We seem to be going through one of those spells where every week has "personal maintenance" appointments of some type for someone. Between the five of us and my mother there seems to be a constant stream of visits to the doctor, the dentist, the optician, the orthodontist, the chiropodist and so on. Last week it was the optician for Rose and the asthma nurse for me, not to mention that my mother had her hip replacement surgery. Next week it is the orthodontist for Marie and the optician again for Rose.
Rose has surprised me. When we took my mother to the optician's a couple of weeks ago she complained that her eyes were blurry. She sailed through her pre-school eye check and is reading well, so I assumed it was either because she had a bit of a cold or just association of ideas because we were at the optician's, but I made an appointment for an eye exam just to be on the safe side. It turns out she was right, and her eyes really are blurry. She is long sighted with a slight astigmatism and is going to need glasses. She has to go back again next week to have eye drops to relax her eyes so that the optician can measure the prescription properly (apparently little people's eyes work so hard adjusting focus it is hard to get an accurate measurement without something to calm them down). We now understand why she has been reluctant to move up reading levels at school. She has tended to look at books from the next level and say they are too hard, though the lower level books are way too easy. Her teacher and I both put it down to lack of confidence and coaxed her along. It turns out Rose was right. The books are hard - not because the words are too difficult, but because she struggles to see the smaller print! It also explains why she doesn't often volunteer answers in phonics lessons - it isn't that she is too timid, she just can't see the board properly! From what I have been able to dig out of her, it seems she didn't have any problem in her first year at school, last term it was getting a little blurry, and this term it has got worse.
After 18 months of not having any asthma problems and feeling I had it well under control, I got overconfident. In December I got a chest infection, and now a slight cold has turned into an evil cough. Throwing everything I had at it (stronger preventive inhaler and maximum dose of reliever) was just about holding things together but wasn't really making any headway, so now I'm on the first course of steroids I've had in two or three years. Two days in and I'm still coughing and puffing, so I'm keeping my fingers crossed it will work and doesn't turn into another chest infection.
Marie and braces is turning out to be a complete pain as the wires keep breaking. In the six weeks she has had them we have been back to the orthodontist twice with broken wires. She has now broken two more, but fortunately has a routine appointment booked for Tuesday so can wait until then. I presume the breaks are because the wires have to stretch unsupported across the gaps where she had molars removed to make space for the rest of her teeth. Apparently she will get a stronger type of brace after six months, but I can see us trekking backwards and forwards to the orthodontist ridiculously often until then.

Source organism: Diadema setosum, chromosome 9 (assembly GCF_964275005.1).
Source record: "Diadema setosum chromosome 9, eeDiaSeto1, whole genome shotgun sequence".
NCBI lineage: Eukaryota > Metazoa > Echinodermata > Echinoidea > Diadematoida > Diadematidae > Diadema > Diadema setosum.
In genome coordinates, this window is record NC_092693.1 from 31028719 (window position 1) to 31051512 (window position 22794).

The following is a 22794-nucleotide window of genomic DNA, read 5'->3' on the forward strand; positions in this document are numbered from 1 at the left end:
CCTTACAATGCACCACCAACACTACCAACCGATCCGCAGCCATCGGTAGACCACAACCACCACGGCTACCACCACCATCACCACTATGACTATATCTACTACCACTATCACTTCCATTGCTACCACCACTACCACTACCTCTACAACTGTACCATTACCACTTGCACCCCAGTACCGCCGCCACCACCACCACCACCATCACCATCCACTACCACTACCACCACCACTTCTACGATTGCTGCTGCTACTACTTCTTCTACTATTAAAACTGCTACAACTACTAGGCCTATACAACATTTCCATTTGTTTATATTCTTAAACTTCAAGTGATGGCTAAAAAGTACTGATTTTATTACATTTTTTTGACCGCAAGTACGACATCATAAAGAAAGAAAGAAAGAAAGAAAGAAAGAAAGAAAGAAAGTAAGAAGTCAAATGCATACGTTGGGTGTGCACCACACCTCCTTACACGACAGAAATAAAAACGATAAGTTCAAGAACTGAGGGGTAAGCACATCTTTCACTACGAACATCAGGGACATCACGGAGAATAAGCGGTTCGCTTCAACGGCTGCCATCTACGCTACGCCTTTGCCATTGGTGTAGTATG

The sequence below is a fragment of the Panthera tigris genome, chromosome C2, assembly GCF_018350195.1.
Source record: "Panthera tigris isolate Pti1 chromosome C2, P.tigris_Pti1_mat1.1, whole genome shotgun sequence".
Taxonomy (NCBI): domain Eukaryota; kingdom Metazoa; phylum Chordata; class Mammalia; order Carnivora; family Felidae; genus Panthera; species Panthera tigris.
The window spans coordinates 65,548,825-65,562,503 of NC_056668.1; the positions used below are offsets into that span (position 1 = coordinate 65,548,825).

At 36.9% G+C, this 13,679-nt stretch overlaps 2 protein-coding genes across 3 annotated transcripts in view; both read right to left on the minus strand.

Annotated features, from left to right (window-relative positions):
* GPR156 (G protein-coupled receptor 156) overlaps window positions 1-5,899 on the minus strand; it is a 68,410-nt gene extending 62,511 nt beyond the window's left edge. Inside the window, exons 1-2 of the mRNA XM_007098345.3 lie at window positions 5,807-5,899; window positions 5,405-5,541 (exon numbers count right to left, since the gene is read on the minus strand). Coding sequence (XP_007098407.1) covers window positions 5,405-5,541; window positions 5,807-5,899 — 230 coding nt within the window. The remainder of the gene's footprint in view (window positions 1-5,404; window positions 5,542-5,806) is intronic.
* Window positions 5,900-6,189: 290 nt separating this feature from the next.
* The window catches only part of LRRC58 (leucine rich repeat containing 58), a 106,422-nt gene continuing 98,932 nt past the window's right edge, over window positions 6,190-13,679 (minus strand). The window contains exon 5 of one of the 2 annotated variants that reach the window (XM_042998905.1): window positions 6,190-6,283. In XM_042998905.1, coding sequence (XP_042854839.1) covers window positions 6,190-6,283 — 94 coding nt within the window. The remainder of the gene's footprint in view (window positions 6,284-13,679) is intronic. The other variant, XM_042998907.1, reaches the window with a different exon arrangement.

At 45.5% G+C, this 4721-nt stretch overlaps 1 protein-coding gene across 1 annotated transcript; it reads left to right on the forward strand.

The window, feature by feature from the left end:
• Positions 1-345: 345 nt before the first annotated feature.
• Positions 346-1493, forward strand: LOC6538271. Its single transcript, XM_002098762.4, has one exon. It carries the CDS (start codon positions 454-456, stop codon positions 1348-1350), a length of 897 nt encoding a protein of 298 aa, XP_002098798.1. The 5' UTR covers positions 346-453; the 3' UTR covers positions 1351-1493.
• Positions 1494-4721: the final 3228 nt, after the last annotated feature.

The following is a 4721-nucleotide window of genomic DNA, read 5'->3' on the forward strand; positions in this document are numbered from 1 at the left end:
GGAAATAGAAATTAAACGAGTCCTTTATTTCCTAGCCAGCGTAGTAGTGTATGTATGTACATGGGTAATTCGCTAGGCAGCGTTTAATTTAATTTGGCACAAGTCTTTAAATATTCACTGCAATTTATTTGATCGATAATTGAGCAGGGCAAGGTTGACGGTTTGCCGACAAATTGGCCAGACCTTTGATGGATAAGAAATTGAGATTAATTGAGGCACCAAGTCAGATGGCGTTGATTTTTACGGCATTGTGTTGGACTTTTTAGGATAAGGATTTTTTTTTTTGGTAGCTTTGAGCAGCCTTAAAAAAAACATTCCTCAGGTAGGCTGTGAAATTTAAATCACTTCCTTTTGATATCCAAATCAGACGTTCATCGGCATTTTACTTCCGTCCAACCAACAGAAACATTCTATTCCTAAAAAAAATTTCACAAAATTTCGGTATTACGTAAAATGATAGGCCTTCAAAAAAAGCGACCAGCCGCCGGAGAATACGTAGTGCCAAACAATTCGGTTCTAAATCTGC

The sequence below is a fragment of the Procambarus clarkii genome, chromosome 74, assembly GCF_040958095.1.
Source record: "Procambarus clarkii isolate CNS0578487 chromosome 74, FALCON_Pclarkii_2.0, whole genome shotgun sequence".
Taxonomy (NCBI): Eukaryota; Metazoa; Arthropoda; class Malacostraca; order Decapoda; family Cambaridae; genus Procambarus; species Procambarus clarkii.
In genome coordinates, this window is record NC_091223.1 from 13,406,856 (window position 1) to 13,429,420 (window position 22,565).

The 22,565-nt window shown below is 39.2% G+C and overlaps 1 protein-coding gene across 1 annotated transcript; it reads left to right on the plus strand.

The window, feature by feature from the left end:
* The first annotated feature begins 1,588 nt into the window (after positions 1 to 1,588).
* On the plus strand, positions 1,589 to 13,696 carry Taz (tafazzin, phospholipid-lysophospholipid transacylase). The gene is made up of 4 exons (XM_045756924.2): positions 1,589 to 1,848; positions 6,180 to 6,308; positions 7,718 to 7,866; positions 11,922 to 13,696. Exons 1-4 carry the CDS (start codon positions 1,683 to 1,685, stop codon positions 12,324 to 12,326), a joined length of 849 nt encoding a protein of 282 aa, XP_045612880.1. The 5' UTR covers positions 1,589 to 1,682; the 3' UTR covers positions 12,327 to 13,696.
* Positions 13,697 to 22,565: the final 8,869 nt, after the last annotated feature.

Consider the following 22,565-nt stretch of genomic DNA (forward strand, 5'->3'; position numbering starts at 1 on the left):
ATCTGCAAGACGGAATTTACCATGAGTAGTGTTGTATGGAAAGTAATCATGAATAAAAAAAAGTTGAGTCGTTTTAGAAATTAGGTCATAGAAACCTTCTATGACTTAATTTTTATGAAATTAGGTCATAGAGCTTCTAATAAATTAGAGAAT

All of which makes me incredibly thankful yet again for the National Health Service. Out of all that lot, all I have had to pay is £14.80 for two prescriptions. Rose's glasses will be free, as is Marie's orthodontic treatment (though I seriously hope they don't cap the number of times they will deal with broken wires!). I was able to book my medical appointment online with my choice of doctor or nurse (I picked an asthma specialist nurse). It saddens me to see that the US election year is beginning to trigger outbursts against "socialized medicine" in general and the British NHS in particular, which according to the Republican candidate Rick Santorum has "devastated" the UK. Huh? I picked up on this from William Oddie's response at his Catholic Herald blog, from which I also discovered this staggering statistic:
The US spends 7.4 per cent of GDP on healthcare (to which very few are entitled). We spend 7.2 per cent of GDP on the NHS for a system to which everyone in the population has an absolute right, and which most of those (I am one) who actually have any real experience of it, consider pretty effectiveI think that alone is enough to indicate that our system is not a disaster. I wrote a bit about the different perceptions of healthcare in the US and UK in the aftermath of the last US presidential election here. For what it's worth, I don't think our system would be possible in the US and the changes Obama is trying to introduce are not even remotely similar to the NHS, which was a product of particular historical circumstances - not just the aftermath of the Second World War as I mentioned in my previous post, but also a long history of social provision though the Poor Law in this country, dating back over 400 years. I don't know what the answer is for America, but I do know that holding the NHS up as a devastating and disastrous example of what could happen there as a result healthcare reform is just ridiculous. I know there are many Americans who would love to have our health service. I don't know anyone here who would wish to replace the NHS with a system based on private health insurance.